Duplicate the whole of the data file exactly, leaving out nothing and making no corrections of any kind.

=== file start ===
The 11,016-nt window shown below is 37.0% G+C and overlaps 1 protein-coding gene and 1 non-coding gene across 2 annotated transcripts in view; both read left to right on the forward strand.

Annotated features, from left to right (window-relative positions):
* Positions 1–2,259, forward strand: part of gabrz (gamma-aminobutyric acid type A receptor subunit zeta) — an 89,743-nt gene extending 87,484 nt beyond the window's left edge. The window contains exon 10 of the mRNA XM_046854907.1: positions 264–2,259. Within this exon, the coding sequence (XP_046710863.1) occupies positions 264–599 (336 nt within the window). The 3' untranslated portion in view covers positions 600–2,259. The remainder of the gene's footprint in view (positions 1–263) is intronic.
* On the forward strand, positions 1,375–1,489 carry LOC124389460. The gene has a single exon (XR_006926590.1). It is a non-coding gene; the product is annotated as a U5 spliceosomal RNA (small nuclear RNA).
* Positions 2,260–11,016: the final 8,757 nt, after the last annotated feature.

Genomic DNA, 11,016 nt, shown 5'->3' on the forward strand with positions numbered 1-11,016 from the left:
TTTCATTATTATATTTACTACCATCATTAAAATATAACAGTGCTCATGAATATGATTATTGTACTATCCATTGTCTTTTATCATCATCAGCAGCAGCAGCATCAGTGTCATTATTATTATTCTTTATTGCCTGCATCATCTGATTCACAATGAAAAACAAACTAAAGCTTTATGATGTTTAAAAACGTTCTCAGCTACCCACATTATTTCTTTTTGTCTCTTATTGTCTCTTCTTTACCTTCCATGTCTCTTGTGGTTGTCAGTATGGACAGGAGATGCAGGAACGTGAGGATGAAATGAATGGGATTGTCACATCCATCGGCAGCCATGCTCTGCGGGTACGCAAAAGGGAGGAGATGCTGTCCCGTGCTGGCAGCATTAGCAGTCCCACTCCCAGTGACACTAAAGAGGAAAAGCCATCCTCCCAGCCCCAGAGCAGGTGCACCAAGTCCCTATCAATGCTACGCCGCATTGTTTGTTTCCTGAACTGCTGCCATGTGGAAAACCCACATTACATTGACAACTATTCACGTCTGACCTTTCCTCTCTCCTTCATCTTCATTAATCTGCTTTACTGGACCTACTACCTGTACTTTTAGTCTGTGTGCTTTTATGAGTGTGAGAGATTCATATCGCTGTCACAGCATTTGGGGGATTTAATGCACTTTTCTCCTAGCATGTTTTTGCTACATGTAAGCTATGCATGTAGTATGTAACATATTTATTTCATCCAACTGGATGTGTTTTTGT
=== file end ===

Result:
The 11,016-nt window shown below is 37.0% G+C and overlaps 1 protein-coding gene and 1 non-coding gene across 2 annotated transcripts in view; both read left to right on the forward strand.

Annotated features, from left to right (window-relative positions):
* Positions 1–2,259, forward strand: part of gabrz (gamma-aminobutyric acid type A receptor subunit zeta) — an 89,743-nt gene extending 87,484 nt beyond the window's left edge. The window contains exon 10 of the mRNA XM_046854907.1: positions 264–2,259. Within this exon, the coding sequence (XP_046710863.1) occupies positions 264–599 (336 nt within the window). The 3' untranslated portion in view covers positions 600–2,259. The remainder of the gene's footprint in view (positions 1–263) is intronic.
* On the forward strand, positions 1,375–1,489 carry LOC124389460. The gene has a single exon (XR_006926590.1). It is a non-coding gene; the product is annotated as a U5 spliceosomal RNA (small nuclear RNA).
* Positions 2,260–11,016: the final 8,757 nt, after the last annotated feature.

Genomic DNA, 11,016 nt, shown 5'->3' on the forward strand with positions numbered 1-11,016 from the left:
TTTCATTATTATATTTACTACCATCATTAAAATATAACAGTGCTCATGAATATGATTATTGTACTATCCATTGTCTTTTATCATCATCAGCAGCAGCAGCATCAGTGTCATTATTATTATTCTTTATTGCCTGCATCATCTGATTCACAATGAAAAACAAACTAAAGCTTTATGATGTTTAAAAACGTTCTCAGCTACCCACATTATTTCTTTTTGTCTCTTATTGTCTCTTCTTTACCTTCCATGTCTCTTGTGGTTGTCAGTATGGACAGGAGATGCAGGAACGTGAGGATGAAATGAATGGGATTGTCACATCCATCGGCAGCCATGCTCTGCGGGTACGCAAAAGGGAGGAGATGCTGTCCCGTGCTGGCAGCATTAGCAGTCCCACTCCCAGTGACACTAAAGAGGAAAAGCCATCCTCCCAGCCCCAGAGCAGGTGCACCAAGTCCCTATCAATGCTACGCCGCATTGTTTGTTTCCTGAACTGCTGCCATGTGGAAAACCCACATTACATTGACAACTATTCACGTCTGACCTTTCCTCTCTCCTTCATCTTCATTAATCTGCTTTACTGGACCTACTACCTGTACTTTTAGTCTGTGTGCTTTTATGAGTGTGAGAGATTCATATCGCTGTCACAGCATTTGGGGGATTTAATGCACTTTTCTCCTAGCATGTTTTTGCTACATGTAAGCTATGCATGTAGTATGTAACATATTTATTTCATCCAACTGGATGTGTTTTTGT